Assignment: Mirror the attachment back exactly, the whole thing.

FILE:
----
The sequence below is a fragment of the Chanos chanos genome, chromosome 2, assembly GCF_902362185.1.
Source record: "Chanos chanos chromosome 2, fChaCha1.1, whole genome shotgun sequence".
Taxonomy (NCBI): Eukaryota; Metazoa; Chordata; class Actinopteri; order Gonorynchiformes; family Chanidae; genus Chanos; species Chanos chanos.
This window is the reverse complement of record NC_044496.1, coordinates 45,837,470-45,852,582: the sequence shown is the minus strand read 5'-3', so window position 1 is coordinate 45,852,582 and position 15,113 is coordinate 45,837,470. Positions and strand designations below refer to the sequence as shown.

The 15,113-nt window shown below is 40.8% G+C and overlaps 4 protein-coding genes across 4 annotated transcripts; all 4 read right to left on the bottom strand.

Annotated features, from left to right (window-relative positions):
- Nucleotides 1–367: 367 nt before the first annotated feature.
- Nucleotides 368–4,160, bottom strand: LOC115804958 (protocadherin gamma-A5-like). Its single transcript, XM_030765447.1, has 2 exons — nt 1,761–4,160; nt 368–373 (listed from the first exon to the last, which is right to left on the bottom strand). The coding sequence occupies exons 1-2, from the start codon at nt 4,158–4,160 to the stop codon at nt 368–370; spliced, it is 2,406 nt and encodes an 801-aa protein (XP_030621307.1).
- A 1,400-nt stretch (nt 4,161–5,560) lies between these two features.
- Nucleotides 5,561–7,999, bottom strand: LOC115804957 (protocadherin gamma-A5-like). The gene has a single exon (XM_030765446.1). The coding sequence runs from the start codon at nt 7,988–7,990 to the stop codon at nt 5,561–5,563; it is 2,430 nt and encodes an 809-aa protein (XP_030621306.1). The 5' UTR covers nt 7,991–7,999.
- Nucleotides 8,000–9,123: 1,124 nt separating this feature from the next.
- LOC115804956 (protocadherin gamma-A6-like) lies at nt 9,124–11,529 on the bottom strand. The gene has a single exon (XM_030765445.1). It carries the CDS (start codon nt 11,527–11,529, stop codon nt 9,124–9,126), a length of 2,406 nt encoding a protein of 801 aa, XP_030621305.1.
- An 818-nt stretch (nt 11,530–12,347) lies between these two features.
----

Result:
The sequence below is a fragment of the Chanos chanos genome, chromosome 2, assembly GCF_902362185.1.
Source record: "Chanos chanos chromosome 2, fChaCha1.1, whole genome shotgun sequence".
Taxonomy (NCBI): Eukaryota; Metazoa; Chordata; class Actinopteri; order Gonorynchiformes; family Chanidae; genus Chanos; species Chanos chanos.
This window is the reverse complement of record NC_044496.1, coordinates 45,837,470-45,852,582: the sequence shown is the minus strand read 5'-3', so window position 1 is coordinate 45,852,582 and position 15,113 is coordinate 45,837,470. Positions and strand designations below refer to the sequence as shown.

The 15,113-nt window shown below is 40.8% G+C and overlaps 4 protein-coding genes across 4 annotated transcripts; all 4 read right to left on the bottom strand.

Annotated features, from left to right (window-relative positions):
- Nucleotides 1–367: 367 nt before the first annotated feature.
- Nucleotides 368–4,160, bottom strand: LOC115804958 (protocadherin gamma-A5-like). Its single transcript, XM_030765447.1, has 2 exons — nt 1,761–4,160; nt 368–373 (listed from the first exon to the last, which is right to left on the bottom strand). The coding sequence occupies exons 1-2, from the start codon at nt 4,158–4,160 to the stop codon at nt 368–370; spliced, it is 2,406 nt and encodes an 801-aa protein (XP_030621307.1).
- A 1,400-nt stretch (nt 4,161–5,560) lies between these two features.
- Nucleotides 5,561–7,999, bottom strand: LOC115804957 (protocadherin gamma-A5-like). The gene has a single exon (XM_030765446.1). The coding sequence runs from the start codon at nt 7,988–7,990 to the stop codon at nt 5,561–5,563; it is 2,430 nt and encodes an 809-aa protein (XP_030621306.1). The 5' UTR covers nt 7,991–7,999.
- Nucleotides 8,000–9,123: 1,124 nt separating this feature from the next.
- LOC115804956 (protocadherin gamma-A6-like) lies at nt 9,124–11,529 on the bottom strand. The gene has a single exon (XM_030765445.1). It carries the CDS (start codon nt 11,527–11,529, stop codon nt 9,124–9,126), a length of 2,406 nt encoding a protein of 801 aa, XP_030621305.1.
- An 818-nt stretch (nt 11,530–12,347) lies between these two features.